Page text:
The federal government has decided to increase the price of petrol by an additional 30 rupees, bringing it to an all-time high of 209 rupees per litre, to meet the requirements of the International Monetary Fund (IMF).
Federal Finance Minister Miftah Ismail announced on Thursday evening that the federal government has decided to raise oil prices in addition to ending the tax amnesty for the construction sector announced by the last PTI government.
The new price of petrol, after the latest increase, will be at Rs209.86, diesel at Rs204.15, kerosene at Rs181.94 and light diesel at Rs178.31, he announced and the new Prices will go into effect from midnight tonight.
The finance minister said the government is still facing a loss of around Rs9 in petrol despite rising to Rs30 as we do not collect any fuel tax.
He said that the government will reach an agreement with the IMF in June and that we are negotiating daily with the lender.
The IMF has called for the withdrawal of gasoline and electricity subsidies, he added.
Miftah also said that the government will have to end the subsidies announced by the last government, but he asserted that the government will not impose any new taxes in next year’s budget.
Miftah also said that the PTI government has taken out a huge loan over the past four years, comparable to the loan taken out by successive governments over the past 71 years.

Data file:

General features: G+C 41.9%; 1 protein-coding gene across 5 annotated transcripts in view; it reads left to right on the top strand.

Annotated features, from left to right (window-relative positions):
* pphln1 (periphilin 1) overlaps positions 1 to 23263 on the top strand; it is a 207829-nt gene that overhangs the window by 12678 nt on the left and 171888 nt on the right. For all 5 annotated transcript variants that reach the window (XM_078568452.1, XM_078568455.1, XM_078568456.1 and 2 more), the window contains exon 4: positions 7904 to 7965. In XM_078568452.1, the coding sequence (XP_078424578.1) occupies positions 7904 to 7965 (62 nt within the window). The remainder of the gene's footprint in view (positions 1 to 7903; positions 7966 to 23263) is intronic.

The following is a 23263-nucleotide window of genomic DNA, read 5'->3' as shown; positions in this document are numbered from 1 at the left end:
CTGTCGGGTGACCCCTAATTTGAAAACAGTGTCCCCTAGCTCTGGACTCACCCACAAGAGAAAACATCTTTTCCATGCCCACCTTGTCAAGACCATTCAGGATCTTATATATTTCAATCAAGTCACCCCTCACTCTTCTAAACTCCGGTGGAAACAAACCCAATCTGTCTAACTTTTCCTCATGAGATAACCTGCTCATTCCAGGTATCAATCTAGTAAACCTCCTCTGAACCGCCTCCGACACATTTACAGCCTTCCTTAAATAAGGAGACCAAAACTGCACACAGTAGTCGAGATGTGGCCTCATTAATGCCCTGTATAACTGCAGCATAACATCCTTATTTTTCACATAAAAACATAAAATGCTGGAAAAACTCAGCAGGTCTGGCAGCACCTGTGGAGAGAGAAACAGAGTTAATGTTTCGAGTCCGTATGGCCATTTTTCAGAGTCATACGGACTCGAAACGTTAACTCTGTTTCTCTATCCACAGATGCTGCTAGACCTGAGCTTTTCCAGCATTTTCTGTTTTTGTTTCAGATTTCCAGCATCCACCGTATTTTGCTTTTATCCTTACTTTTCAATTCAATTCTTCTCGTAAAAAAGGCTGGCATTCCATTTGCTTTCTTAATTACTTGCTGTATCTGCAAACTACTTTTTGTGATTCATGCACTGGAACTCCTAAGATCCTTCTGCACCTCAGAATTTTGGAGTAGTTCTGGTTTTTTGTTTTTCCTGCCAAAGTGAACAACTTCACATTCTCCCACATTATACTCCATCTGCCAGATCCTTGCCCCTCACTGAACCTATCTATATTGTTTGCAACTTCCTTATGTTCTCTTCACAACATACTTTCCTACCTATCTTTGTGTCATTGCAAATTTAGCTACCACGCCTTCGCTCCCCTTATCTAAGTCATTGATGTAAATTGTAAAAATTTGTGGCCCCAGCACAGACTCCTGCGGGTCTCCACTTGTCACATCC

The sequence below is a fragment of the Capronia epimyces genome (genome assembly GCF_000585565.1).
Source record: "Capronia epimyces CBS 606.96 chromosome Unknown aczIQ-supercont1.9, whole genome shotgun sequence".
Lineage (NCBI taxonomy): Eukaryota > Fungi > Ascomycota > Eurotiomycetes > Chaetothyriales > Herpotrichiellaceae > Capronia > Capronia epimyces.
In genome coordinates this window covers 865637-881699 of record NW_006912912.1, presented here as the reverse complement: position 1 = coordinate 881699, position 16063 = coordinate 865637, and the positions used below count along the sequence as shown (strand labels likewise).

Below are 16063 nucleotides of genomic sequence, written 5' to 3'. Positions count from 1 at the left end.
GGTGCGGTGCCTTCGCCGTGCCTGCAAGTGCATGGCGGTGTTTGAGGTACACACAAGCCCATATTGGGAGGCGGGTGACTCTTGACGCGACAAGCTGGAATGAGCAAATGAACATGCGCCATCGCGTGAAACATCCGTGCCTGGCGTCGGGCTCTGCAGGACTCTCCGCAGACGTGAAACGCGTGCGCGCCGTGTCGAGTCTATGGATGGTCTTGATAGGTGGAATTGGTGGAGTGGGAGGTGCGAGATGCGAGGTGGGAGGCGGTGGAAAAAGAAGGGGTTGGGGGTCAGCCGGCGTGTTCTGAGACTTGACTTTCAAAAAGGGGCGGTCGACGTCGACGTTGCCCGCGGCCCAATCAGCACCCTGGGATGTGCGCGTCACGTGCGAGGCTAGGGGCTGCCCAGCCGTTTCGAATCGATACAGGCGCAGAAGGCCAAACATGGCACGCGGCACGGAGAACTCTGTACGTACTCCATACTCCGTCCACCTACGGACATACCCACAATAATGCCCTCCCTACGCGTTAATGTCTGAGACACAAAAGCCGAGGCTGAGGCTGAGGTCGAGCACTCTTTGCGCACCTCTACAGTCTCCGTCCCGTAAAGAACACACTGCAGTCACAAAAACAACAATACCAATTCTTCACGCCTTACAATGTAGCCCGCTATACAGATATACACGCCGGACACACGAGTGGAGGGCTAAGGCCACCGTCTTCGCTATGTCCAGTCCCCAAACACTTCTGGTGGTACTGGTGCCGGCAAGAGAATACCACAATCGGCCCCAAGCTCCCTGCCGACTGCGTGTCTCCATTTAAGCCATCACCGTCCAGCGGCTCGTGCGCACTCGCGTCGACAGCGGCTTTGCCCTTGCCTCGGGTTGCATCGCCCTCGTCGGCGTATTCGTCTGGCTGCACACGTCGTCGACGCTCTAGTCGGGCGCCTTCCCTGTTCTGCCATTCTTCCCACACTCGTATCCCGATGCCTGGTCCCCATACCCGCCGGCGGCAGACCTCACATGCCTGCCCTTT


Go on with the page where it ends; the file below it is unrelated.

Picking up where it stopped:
He also said that the government will not raise tax on the working class in the next budget.
The finance minister said that Pakistan has also asked the IMF for an extension of the program and the lender agrees because Pakistan will start repaying the IMF loan from next year, so it is important for us to be in the program.
In a question, he said that monthly government expenditure is Rs 40 billion and if we minimize the expenditure, we could only reduce Rs 4 billion.
He again reiterated that the government will not impose any new tax in June and that the Pakistani government cannot sell gasoline at a loss.
Finance Minister said Hammad Azhar wrote a letter to Russia and when Imran Khan returned to Pakistan they wrote a letter asking for petrol as well as reduced price wheat but Russia did not never answered until now.
Pakistan would be ready to buy Russian oil at cheaper rates if the opportunity arose, provided no sanctions were imposed as a result of the deal, he claimed.